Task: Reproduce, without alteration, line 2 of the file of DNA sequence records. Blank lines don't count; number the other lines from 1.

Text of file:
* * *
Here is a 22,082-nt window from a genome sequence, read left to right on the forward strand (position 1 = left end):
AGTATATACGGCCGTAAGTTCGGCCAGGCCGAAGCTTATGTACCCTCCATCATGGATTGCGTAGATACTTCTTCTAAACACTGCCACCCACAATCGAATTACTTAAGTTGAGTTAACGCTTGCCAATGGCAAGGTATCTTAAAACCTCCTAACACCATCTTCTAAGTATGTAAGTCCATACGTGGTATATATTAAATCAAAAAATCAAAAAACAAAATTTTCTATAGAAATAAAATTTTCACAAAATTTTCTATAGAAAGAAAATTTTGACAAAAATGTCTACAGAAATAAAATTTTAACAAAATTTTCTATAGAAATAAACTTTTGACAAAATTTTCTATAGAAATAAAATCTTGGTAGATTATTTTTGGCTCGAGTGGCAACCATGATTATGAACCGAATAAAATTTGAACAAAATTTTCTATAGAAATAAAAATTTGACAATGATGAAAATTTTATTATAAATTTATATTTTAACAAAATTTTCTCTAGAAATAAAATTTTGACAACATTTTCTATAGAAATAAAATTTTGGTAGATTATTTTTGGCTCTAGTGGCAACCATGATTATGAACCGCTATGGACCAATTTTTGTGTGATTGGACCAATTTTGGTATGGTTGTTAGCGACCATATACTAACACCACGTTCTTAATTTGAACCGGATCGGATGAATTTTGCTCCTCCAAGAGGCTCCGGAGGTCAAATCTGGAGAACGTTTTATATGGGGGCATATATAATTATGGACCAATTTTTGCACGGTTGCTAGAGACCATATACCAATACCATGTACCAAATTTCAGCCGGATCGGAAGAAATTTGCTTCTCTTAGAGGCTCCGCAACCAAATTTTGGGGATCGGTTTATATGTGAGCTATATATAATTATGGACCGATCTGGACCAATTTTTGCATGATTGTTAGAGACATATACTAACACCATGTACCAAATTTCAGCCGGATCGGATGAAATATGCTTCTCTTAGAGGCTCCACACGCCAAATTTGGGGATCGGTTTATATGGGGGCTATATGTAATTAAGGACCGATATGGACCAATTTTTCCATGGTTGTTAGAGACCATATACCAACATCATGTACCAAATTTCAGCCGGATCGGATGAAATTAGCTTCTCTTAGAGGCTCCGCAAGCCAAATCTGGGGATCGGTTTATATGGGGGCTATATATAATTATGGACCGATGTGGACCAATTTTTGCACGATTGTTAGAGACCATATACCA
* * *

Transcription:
AGTATATACGGCCGTAAGTTCGGCCAGGCCGAAGCTTATGTACCCTCCATCATGGATTGCGTAGATACTTCTTCTAAACACTGCCACCCACAATCGAATTACTTAAGTTGAGTTAACGCTTGCCAATGGCAAGGTATCTTAAAACCTCCTAACACCATCTTCTAAGTATGTAAGTCCATACGTGGTATATATTAAATCAAAAAATCAAAAAACAAAATTTTCTATAGAAATAAAATTTTCACAAAATTTTCTATAGAAAGAAAATTTTGACAAAAATGTCTACAGAAATAAAATTTTAACAAAATTTTCTATAGAAATAAACTTTTGACAAAATTTTCTATAGAAATAAAATCTTGGTAGATTATTTTTGGCTCGAGTGGCAACCATGATTATGAACCGAATAAAATTTGAACAAAATTTTCTATAGAAATAAAAATTTGACAATGATGAAAATTTTATTATAAATTTATATTTTAACAAAATTTTCTCTAGAAATAAAATTTTGACAACATTTTCTATAGAAATAAAATTTTGGTAGATTATTTTTGGCTCTAGTGGCAACCATGATTATGAACCGCTATGGACCAATTTTTGTGTGATTGGACCAATTTTGGTATGGTTGTTAGCGACCATATACTAACACCACGTTCTTAATTTGAACCGGATCGGATGAATTTTGCTCCTCCAAGAGGCTCCGGAGGTCAAATCTGGAGAACGTTTTATATGGGGGCATATATAATTATGGACCAATTTTTGCACGGTTGCTAGAGACCATATACCAATACCATGTACCAAATTTCAGCCGGATCGGAAGAAATTTGCTTCTCTTAGAGGCTCCGCAACCAAATTTTGGGGATCGGTTTATATGTGAGCTATATATAATTATGGACCGATCTGGACCAATTTTTGCATGATTGTTAGAGACATATACTAACACCATGTACCAAATTTCAGCCGGATCGGATGAAATATGCTTCTCTTAGAGGCTCCACACGCCAAATTTGGGGATCGGTTTATATGGGGGCTATATGTAATTAAGGACCGATATGGACCAATTTTTCCATGGTTGTTAGAGACCATATACCAACATCATGTACCAAATTTCAGCCGGATCGGATGAAATTAGCTTCTCTTAGAGGCTCCGCAAGCCAAATCTGGGGATCGGTTTATATGGGGGCTATATATAATTATGGACCGATGTGGACCAATTTTTGCACGATTGTTAGAGACCATATACCA